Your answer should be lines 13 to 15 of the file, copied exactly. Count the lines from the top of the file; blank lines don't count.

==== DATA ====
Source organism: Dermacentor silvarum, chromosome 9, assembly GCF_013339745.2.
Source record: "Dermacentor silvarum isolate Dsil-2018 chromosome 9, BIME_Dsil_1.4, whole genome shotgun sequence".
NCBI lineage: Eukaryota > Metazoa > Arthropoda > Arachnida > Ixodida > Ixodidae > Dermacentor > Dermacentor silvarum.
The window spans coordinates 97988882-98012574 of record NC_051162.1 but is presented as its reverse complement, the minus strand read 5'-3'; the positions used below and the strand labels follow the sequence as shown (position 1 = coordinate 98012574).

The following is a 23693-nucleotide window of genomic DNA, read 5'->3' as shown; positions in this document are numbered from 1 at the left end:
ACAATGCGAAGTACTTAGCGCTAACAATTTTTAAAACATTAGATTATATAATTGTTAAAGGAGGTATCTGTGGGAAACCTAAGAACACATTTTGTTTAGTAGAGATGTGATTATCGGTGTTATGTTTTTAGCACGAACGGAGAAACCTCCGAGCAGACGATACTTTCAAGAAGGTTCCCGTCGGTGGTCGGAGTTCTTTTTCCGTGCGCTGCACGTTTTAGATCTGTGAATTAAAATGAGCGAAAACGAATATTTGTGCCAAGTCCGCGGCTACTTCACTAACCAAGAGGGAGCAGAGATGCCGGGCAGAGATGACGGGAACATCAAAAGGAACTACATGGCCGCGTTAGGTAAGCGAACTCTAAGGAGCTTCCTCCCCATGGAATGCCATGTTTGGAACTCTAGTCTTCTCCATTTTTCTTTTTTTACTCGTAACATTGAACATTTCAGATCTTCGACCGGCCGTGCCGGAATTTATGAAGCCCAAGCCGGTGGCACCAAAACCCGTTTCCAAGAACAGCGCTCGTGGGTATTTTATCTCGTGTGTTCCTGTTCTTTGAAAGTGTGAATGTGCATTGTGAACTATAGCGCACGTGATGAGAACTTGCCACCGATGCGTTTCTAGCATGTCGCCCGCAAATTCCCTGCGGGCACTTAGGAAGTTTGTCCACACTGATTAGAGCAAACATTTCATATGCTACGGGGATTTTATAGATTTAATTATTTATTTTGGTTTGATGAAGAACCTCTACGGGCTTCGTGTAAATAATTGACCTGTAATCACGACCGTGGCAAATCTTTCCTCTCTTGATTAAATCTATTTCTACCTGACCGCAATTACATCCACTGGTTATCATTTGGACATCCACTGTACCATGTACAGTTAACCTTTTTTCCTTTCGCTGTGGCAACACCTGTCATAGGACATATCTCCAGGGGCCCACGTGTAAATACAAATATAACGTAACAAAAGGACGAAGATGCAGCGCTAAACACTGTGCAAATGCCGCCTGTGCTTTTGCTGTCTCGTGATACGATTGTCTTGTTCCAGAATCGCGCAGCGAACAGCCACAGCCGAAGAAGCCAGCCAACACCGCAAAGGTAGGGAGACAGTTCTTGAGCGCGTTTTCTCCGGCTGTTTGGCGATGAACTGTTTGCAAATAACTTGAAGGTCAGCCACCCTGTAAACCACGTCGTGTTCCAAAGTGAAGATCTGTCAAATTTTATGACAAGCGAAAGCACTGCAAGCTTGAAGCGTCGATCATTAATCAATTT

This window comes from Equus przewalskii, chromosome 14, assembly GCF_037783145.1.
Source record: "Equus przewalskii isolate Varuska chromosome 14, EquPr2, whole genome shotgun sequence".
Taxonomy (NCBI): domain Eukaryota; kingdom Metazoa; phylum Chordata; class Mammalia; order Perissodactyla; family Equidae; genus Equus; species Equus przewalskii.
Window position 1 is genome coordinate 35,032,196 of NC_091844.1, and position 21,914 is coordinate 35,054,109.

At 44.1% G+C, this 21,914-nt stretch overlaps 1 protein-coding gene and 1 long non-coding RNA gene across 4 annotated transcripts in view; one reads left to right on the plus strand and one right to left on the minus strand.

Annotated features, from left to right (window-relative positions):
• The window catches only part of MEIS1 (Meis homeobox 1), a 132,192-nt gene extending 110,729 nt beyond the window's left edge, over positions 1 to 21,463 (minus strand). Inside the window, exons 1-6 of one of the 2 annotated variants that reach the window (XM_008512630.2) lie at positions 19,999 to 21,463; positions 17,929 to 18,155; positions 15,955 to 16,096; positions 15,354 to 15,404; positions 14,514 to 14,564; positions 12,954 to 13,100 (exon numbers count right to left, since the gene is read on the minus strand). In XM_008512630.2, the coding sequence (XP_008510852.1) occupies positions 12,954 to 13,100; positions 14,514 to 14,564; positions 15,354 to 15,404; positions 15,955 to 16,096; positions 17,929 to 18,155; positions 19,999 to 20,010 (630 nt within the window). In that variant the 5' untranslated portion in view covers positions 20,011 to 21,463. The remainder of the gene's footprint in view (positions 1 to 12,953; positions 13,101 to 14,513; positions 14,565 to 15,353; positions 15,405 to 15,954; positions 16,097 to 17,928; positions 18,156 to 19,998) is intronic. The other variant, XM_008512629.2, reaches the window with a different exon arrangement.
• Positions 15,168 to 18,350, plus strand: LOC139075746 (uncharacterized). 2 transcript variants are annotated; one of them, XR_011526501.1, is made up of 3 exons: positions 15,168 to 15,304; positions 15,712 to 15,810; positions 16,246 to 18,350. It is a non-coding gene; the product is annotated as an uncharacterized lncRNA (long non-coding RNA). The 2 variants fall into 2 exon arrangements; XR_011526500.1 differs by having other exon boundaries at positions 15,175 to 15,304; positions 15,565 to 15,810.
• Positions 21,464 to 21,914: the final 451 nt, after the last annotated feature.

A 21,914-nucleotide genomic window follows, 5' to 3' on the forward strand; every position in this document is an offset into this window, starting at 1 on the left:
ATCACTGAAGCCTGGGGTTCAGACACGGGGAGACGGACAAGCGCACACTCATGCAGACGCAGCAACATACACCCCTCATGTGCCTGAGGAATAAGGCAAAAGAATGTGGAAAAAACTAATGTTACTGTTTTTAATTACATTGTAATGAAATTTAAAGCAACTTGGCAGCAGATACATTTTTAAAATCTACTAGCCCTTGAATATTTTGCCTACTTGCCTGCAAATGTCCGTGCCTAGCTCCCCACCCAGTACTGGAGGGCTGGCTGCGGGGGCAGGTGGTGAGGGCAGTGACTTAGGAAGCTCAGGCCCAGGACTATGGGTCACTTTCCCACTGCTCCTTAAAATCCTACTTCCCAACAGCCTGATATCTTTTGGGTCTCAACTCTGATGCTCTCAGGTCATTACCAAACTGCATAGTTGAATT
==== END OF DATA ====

• The window catches only part of MEIS1 (Meis homeobox 1), a 132,192-nt gene extending 110,729 nt beyond the window's left edge, over positions 1 to 21,463 (minus strand). Inside the window, exons 1-6 of one of the 2 annotated variants that reach the window (XM_008512630.2) lie at positions 19,999 to 21,463; positions 17,929 to 18,155; positions 15,955 to 16,096; positions 15,354 to 15,404; positions 14,514 to 14,564; positions 12,954 to 13,100 (exon numbers count right to left, since the gene is read on the minus strand). In XM_008512630.2, the coding sequence (XP_008510852.1) occupies positions 12,954 to 13,100; positions 14,514 to 14,564; positions 15,354 to 15,404; positions 15,955 to 16,096; positions 17,929 to 18,155; positions 19,999 to 20,010 (630 nt within the window). In that variant the 5' untranslated portion in view covers positions 20,011 to 21,463. The remainder of the gene's footprint in view (positions 1 to 12,953; positions 13,101 to 14,513; positions 14,565 to 15,353; positions 15,405 to 15,954; positions 16,097 to 17,928; positions 18,156 to 19,998) is intronic. The other variant, XM_008512629.2, reaches the window with a different exon arrangement.
• Positions 15,168 to 18,350, plus strand: LOC139075746 (uncharacterized). 2 transcript variants are annotated; one of them, XR_011526501.1, is made up of 3 exons: positions 15,168 to 15,304; positions 15,712 to 15,810; positions 16,246 to 18,350. It is a non-coding gene; the product is annotated as an uncharacterized lncRNA (long non-coding RNA). The 2 variants fall into 2 exon arrangements; XR_011526500.1 differs by having other exon boundaries at positions 15,175 to 15,304; positions 15,565 to 15,810.
• Positions 21,464 to 21,914: the final 451 nt, after the last annotated feature.